Thursday, 12 April 2012

Apartment Le Corbusier

In no matter how many years of study it takes to become an architect, they never teach you, we never teach you, this bit. Staring out over the deep blue dawn of the estuary because you can't sleep (see below). You are responsible for it, but you are not the one doing it (you've left him up to his neck in it) and you have run out of unfortunate military metaphors; be it the avoidance of 'mission creep', the carnage of destruction, the consequences on the innocent (Pat next door) or the eventual crisis of resources. And this is just a kitchen. What we teach is apparently, to me right now, is just the dreamy bit.
It says a great deal for architecture that it's detachment from actually doing it has bred such a superfluous appetite for difficulty, for funny angles and complex juxtapositions across all areas, where the simple things are so hard to do in the first place.
Both of these things make me think of Le Corbusier's plan for his own apartment, the seventh and eighth floors of 24 Rue Nungesser et Coli (1934). From what I can see from the plans, the main access is from the service lift or main stair, both of which are peripheral, and the machinery room (no doubt expressed) of the main lift (stopping on the sixth floor) as a consequence occupies the space of his dining room*. Now I must go and see this. LC's enthusiasm for machinery extends to him hearing it, and staring at it as other people use it, as he contemplates his cornflakes and prepares for a morning painting in the studio across the hall? He creates for himself and Yvonne that kind of most secluded, detached, and yet intricately involved negotiation with the world around or in this case below them via this apparently simple manipulation of vertical circulation? Is this his most blatant expression of technological power?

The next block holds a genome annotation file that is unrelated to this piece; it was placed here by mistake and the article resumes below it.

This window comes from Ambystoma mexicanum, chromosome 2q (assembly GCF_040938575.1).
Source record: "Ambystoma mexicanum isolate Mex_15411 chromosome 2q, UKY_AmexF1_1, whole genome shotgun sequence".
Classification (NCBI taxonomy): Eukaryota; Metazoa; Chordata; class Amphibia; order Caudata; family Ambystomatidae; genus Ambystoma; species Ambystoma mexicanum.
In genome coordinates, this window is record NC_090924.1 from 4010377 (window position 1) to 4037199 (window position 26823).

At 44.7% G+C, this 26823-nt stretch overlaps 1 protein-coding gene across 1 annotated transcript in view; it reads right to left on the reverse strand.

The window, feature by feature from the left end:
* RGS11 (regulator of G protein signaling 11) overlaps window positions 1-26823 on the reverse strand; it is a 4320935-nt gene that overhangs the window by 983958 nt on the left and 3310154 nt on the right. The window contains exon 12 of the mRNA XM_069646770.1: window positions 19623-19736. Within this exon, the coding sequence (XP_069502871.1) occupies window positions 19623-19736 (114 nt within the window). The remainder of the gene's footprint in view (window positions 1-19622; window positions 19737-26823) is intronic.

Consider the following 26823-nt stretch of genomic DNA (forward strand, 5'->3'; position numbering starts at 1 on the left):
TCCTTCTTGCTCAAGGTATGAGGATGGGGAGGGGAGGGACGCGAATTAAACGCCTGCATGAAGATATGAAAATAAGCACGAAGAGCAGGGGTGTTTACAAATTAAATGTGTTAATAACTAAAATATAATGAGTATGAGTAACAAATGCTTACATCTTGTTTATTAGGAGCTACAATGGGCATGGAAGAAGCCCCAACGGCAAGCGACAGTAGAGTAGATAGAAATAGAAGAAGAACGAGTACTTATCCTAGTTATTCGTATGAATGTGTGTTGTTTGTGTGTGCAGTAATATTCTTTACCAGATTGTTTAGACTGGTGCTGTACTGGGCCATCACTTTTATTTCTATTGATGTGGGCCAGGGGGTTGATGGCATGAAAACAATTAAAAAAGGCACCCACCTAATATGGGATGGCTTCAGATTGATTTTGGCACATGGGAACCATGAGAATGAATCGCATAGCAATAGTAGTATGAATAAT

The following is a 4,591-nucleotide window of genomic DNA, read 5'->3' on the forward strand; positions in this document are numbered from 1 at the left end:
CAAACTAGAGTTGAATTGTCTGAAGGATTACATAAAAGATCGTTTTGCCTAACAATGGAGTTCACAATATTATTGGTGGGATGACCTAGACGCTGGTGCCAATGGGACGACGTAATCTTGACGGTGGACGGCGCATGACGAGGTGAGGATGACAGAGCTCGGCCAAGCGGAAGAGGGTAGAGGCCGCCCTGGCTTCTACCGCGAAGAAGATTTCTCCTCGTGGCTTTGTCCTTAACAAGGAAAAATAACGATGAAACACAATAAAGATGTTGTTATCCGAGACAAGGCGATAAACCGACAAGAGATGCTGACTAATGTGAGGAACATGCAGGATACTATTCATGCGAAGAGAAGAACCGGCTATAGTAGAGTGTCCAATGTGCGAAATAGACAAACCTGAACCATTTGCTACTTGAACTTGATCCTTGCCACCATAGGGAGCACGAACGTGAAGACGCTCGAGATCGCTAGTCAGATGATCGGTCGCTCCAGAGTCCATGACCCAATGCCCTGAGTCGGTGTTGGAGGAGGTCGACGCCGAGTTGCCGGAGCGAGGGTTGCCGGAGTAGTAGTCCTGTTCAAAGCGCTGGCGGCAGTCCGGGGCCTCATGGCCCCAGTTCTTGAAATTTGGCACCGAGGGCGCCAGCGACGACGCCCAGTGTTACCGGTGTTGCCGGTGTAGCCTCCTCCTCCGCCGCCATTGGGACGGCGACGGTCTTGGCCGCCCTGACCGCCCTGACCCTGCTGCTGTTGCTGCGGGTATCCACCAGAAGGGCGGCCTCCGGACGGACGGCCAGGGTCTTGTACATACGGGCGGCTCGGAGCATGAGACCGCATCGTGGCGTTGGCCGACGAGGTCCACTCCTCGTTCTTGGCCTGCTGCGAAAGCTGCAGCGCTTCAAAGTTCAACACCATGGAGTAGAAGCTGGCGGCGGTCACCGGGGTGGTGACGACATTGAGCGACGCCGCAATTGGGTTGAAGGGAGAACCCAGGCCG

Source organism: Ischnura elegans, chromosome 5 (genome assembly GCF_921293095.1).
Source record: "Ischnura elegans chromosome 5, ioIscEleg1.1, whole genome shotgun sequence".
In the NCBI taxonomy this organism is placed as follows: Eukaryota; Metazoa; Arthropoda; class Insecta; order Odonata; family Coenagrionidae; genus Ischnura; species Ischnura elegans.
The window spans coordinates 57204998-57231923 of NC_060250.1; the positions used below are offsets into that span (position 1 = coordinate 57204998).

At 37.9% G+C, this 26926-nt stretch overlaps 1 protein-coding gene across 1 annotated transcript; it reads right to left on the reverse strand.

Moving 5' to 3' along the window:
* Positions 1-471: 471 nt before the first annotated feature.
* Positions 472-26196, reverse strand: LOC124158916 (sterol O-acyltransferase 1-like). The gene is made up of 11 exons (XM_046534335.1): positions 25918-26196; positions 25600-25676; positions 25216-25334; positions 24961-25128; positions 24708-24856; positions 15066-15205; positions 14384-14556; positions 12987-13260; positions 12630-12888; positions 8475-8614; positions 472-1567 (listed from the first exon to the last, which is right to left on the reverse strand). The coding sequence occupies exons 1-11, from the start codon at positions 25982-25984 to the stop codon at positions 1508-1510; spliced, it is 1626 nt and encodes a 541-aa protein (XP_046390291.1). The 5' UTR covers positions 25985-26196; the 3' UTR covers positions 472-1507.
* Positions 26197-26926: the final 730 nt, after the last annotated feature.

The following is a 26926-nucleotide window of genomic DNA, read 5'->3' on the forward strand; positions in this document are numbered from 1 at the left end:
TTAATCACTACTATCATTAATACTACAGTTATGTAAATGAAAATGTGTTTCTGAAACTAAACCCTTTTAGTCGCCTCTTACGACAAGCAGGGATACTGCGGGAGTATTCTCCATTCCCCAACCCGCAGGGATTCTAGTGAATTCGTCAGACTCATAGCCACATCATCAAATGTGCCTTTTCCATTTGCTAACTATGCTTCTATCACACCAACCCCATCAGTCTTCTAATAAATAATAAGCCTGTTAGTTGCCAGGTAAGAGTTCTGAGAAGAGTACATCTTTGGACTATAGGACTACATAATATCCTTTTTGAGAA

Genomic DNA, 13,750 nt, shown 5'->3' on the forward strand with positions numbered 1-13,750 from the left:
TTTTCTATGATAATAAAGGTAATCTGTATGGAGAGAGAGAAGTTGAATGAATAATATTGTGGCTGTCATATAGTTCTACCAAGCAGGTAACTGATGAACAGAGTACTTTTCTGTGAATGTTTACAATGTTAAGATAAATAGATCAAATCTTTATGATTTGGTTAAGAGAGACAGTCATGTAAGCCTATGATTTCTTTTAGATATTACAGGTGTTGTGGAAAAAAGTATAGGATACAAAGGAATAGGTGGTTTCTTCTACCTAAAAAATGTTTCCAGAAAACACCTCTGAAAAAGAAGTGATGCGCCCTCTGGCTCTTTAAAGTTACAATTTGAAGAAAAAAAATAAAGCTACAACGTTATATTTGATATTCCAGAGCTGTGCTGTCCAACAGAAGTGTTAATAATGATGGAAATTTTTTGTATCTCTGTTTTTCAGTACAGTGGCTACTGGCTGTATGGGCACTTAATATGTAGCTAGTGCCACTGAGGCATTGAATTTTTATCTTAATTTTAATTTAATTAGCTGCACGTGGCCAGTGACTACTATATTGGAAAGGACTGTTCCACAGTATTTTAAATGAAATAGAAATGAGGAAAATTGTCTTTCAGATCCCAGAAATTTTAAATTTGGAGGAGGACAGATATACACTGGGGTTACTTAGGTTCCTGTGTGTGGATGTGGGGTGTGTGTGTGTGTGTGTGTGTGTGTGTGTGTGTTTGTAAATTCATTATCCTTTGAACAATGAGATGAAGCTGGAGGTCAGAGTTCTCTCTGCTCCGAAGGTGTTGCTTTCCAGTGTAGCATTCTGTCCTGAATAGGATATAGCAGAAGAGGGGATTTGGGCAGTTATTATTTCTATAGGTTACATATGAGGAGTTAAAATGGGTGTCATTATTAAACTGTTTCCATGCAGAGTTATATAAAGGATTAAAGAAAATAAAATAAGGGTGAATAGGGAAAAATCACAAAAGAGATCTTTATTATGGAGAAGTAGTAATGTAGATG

From this perspective, now the new day has broken, he certainly understood something about this business. Our fun fair below will resume in a couple of hours I guess, and those container ships really do move at a rate of knots.

*On closer scrutiny it kinda does but doesn't, it's boxed in, but no doubt with access. It would no doubt have been much better in a glazed box.

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